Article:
The jury found the retail giant violated the ADA by failing to give a reasonable accommodation to a developmentally disabled cart pusher who is deaf and visually impaired, and firing him due to his disability.
On October 10, a federal jury in the Western District of Wisconsin determined that Walmart violated the ADA when it refused to accommodate the disabilities of a longtime employee who needed a job coach, and awarded $5.2 million in damages.
Working with a job coach. The employee, who has a developmental disability and is deaf and visually impaired, worked as a cart pusher in the Beloit, Wisconsin, Walmart for 16 years before a new manager started at the store. In his first month, the new store manager suspended the employee and forced him to resubmit medical paperwork in order to keep his reasonable accommodations, the EEOC alleged in a lawsuit. Before the suspension, the employee performed his job with the accommodation of assistance from a job coach provided by public funding, and the employee’s conditions had not changed, the EEOC said.
When the employee and his legal guardian submitted new medical paperwork, requesting the continued accommodation of assistance from a job coach, the store cut off communication and effectively terminated him, according to the EEOC.
Summary judgment denied. In December 2018, the court denied Walmart’s motion for summary judgment against the ADA failure-to-accommodate and constructive discharge claims brought by the EEOC. The court found that disputed issues of material fact remained, including whether the employee was a “qualified” individual and whether allowing a permanent job coach was a reasonable accommodation.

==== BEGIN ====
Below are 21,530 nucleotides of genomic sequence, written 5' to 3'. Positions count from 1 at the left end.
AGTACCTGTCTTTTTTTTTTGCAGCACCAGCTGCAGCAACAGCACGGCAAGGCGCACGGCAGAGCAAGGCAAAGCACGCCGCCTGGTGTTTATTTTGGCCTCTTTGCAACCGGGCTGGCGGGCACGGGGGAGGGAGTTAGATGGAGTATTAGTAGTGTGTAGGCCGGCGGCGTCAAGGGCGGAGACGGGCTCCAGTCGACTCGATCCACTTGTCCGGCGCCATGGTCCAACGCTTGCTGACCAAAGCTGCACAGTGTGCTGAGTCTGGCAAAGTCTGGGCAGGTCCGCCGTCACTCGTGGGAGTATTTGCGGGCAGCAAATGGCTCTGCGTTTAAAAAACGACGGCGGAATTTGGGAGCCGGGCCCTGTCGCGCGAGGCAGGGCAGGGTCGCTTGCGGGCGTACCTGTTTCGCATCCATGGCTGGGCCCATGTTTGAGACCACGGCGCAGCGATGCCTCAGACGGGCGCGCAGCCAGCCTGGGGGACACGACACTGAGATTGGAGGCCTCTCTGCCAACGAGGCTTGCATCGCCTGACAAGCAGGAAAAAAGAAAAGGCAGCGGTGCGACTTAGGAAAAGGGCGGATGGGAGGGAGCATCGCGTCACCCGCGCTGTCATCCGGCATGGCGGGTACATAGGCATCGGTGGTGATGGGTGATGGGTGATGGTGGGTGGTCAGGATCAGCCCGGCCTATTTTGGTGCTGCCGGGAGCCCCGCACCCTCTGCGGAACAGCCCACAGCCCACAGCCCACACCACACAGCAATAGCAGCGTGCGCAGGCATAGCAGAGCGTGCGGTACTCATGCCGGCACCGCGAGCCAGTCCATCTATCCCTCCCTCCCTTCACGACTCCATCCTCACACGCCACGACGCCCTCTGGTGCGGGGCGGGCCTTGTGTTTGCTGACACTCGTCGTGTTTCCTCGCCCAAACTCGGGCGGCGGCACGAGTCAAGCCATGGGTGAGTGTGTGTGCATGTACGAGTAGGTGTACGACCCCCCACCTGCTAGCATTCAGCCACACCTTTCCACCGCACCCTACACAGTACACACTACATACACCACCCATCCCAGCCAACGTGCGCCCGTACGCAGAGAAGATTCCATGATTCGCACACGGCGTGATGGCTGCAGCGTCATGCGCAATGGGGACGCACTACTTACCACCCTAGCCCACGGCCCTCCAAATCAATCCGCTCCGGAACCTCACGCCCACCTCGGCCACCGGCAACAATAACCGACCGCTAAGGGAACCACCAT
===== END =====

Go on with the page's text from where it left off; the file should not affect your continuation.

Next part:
Trial and verdict. At the end of a three-and-a-half-day trial, the jury found in favor of the EEOC. Specifically, the jury determined that the retail giant violated the ADA by failing to provide the employee a reasonable accommodation and by ending his employment because of his disability.
For those violations, the jury awarded the employee $200,000 in compensatory damages and an additional $5 million in punitive damages.
“Employers have a legal obligation under federal law to work with employees who need accommodations for disabilities,” EEOC District Attorney Gregory Gochanour said. “When companies shirk that obligation, the EEOC will fight to uphold the rights of disability discrimination victims. In this case the jury sent a strong message to Walmart and to other employers that if they fail to live up to their obligations under the law, they will be penalized.”
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